Definition of dumb in English:


Syllabification: dumb
Pronunciation: /dəm


  • 1 offensive (Of a person) unable to speak, most typically because of congenital deafness: he was born deaf, dumb, and blind
    More example sentences
    • Any blind or dumb person knows how unsafe it is in this land known as paradise.
    • When the devil had come out, the dumb man began to speak.
    • Then we have a black girl who's built like the rest, and she's dumb, she can't speak, she uses sign language.
  • 1.1(Of animals) unable to speak as a natural state and thus regarded as helpless or deserving pity.
    More example sentences
    • Sara felt herself pitying the poor, dumb creature.
    • The bovine reference seems apt since I keep standing like a dumb beast on the wrong side of escalators, and walking down footpaths on the wrong side so that people have to go round me.
    • Another dumb creature has also been in the limelight.
  • 1.2 [predic.] Temporarily unable or unwilling to speak: she stood dumb while he poured out a stream of abuse
  • 1.3 [attributive] Resulting in or expressed by speechlessness: they stared in dumb amazement
    More example sentences
    • We stared at her in dumb amazement before we burst out laughing.


[with object] Back to top  
  • 1 (dumb something down) • informal Simplify or reduce the intellectual content of something so as to make it accessible to a larger number of people: critics have accused publishers of dumbing down books
    More example sentences
    • How did you make the book accessible without dumbing it down?
    • It insults our intelligence, dumbs the global experience down for us into easily digestible particles, and lies when it could really enlighten.
    • Still, it's important to have real scientists getting the word out, explaining results, not letting popularizers dumb it down, and not letting people leap to conclusions.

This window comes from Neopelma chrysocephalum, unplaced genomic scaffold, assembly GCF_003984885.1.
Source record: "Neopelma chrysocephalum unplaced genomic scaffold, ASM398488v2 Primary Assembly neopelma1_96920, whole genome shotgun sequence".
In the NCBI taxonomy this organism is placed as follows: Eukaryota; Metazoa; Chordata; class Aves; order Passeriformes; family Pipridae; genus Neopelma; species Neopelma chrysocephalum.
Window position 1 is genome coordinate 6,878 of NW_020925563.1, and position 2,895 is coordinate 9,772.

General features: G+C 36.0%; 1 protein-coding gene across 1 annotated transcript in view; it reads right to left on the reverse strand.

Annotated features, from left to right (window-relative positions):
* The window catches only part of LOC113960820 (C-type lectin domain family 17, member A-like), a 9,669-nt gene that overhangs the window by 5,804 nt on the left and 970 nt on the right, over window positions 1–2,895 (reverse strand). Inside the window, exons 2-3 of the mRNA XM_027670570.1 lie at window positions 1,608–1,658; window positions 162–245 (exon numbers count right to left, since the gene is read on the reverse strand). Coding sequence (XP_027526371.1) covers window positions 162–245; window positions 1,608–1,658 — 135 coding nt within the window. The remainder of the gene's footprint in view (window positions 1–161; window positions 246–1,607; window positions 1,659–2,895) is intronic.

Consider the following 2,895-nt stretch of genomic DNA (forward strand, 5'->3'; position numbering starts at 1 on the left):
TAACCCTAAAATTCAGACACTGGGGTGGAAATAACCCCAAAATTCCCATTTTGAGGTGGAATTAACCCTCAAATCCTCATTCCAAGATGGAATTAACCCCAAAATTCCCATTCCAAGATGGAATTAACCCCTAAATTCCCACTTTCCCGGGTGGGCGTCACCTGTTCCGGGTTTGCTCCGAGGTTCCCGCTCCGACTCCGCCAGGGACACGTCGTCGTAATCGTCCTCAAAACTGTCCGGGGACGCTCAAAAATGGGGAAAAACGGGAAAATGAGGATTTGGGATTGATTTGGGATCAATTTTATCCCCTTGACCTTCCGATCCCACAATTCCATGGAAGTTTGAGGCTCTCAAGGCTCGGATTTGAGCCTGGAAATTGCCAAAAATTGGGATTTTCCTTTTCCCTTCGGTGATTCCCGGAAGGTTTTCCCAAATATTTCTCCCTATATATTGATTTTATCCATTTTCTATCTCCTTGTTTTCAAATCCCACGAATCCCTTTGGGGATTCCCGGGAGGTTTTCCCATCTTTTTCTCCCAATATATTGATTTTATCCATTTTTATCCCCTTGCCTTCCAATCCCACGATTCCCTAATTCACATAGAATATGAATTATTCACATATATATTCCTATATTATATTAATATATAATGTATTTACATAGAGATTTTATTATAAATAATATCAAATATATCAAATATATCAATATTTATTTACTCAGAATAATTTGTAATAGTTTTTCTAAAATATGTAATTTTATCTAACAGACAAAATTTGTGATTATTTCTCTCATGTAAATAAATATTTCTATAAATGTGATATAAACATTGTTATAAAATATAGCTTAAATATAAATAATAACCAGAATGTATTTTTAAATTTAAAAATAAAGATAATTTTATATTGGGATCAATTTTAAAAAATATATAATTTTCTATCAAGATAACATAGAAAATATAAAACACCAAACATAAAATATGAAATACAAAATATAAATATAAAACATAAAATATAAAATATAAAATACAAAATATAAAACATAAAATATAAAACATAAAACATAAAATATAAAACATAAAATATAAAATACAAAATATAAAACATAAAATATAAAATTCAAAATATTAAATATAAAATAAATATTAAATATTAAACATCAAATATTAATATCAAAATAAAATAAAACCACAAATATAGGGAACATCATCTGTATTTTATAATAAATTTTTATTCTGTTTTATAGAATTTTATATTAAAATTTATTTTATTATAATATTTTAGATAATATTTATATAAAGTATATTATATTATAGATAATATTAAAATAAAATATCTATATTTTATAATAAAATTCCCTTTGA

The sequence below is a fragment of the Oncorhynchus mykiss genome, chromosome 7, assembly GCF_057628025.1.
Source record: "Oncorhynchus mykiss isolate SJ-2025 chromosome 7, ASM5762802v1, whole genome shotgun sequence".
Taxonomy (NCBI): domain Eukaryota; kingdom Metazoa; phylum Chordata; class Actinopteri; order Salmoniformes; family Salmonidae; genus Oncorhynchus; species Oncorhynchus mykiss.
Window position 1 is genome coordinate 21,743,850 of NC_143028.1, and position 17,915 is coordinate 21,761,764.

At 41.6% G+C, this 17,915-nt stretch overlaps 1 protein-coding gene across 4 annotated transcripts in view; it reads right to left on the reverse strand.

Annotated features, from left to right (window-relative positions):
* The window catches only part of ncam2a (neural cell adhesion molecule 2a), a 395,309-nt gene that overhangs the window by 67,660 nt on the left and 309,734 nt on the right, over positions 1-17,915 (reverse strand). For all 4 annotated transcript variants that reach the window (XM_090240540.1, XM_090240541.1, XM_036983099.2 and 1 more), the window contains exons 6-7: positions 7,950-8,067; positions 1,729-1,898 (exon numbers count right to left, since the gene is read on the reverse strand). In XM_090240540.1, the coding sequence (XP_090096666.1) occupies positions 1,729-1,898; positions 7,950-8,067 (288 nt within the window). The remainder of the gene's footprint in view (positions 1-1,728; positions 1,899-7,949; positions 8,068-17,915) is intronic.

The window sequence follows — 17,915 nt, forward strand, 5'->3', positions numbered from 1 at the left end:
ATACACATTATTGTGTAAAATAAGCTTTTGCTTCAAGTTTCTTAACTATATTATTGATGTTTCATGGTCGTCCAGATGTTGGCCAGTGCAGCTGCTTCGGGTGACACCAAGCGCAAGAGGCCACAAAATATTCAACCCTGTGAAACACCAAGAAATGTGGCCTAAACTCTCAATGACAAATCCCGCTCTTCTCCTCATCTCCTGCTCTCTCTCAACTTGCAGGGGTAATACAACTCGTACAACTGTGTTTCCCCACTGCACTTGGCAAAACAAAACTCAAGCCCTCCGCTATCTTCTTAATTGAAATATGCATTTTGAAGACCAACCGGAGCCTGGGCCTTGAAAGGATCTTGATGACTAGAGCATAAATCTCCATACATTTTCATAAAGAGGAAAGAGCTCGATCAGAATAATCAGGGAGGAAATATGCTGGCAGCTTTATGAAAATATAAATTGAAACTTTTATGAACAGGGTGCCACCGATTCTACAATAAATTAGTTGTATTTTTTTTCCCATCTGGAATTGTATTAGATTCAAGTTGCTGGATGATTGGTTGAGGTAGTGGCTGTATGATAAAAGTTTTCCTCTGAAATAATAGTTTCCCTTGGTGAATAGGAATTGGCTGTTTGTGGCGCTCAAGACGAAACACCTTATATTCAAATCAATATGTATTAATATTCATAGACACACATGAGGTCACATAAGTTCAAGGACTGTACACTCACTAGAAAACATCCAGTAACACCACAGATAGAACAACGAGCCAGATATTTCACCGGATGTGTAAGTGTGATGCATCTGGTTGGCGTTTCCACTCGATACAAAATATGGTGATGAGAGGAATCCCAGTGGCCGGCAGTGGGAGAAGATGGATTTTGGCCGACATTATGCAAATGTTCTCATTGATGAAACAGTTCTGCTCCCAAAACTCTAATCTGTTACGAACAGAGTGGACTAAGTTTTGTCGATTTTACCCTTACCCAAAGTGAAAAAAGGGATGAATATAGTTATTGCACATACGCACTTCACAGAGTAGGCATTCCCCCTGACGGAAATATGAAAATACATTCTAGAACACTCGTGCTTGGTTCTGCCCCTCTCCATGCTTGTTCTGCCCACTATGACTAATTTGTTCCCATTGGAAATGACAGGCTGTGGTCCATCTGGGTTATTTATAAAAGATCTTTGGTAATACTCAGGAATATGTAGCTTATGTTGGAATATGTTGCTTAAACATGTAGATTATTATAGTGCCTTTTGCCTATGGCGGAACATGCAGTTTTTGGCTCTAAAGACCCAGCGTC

• 1.1 [no object] (dumb down) Become less intellectually challenging: the need to dumb down for mass audiences
    More example sentences
    • The reason why dumbing down and tabloid trivialisation is so widespread is that it works.
    • What I'm talking about here is a tried and tested tabloid approach: dumb down, sex up and sensationalise.
    • The show's success bolsters his theory that popular culture, far from dumbing down, is smartening up.
  • 2 literary Make dumb or unheard; silence: a splendor that dazed the mind and dumbed the tongue



More example sentences
  • When he was done speaking, he kind of ushered me offstage with him, and, dumbly, I followed.
  • But it's more a question of identity; of doing more than dumbly assenting to every Republican whim.
  • I was standing there dumbly trying to absorb the enormity of what I had witnessed when it struck me that I had a family to worry about.


More example sentences
  • There is no distinction in India between deafness and deaf and dumbness and, because Ian can speak, they have trouble believing that he cannot hear.
  • At the time, it seemed dazzling in its dumbness.
  • Ear research is in an advanced stage, and dumbness also could be cured.


Old English, of Germanic origin; related to Old Norse dumbr and Gothic dumbs 'mute', also to Dutch dom 'stupid' and German dumm 'stupid'.


Although dumb meaning ‘not able to speak’ is the older sense, it has been overwhelmed by the newer sense (meaning ‘stupid’) to such an extent that the use of the first sense is now almost certain to cause offense. Alternatives such as speech-impaired should be used instead. See also deaf-mute (usage).

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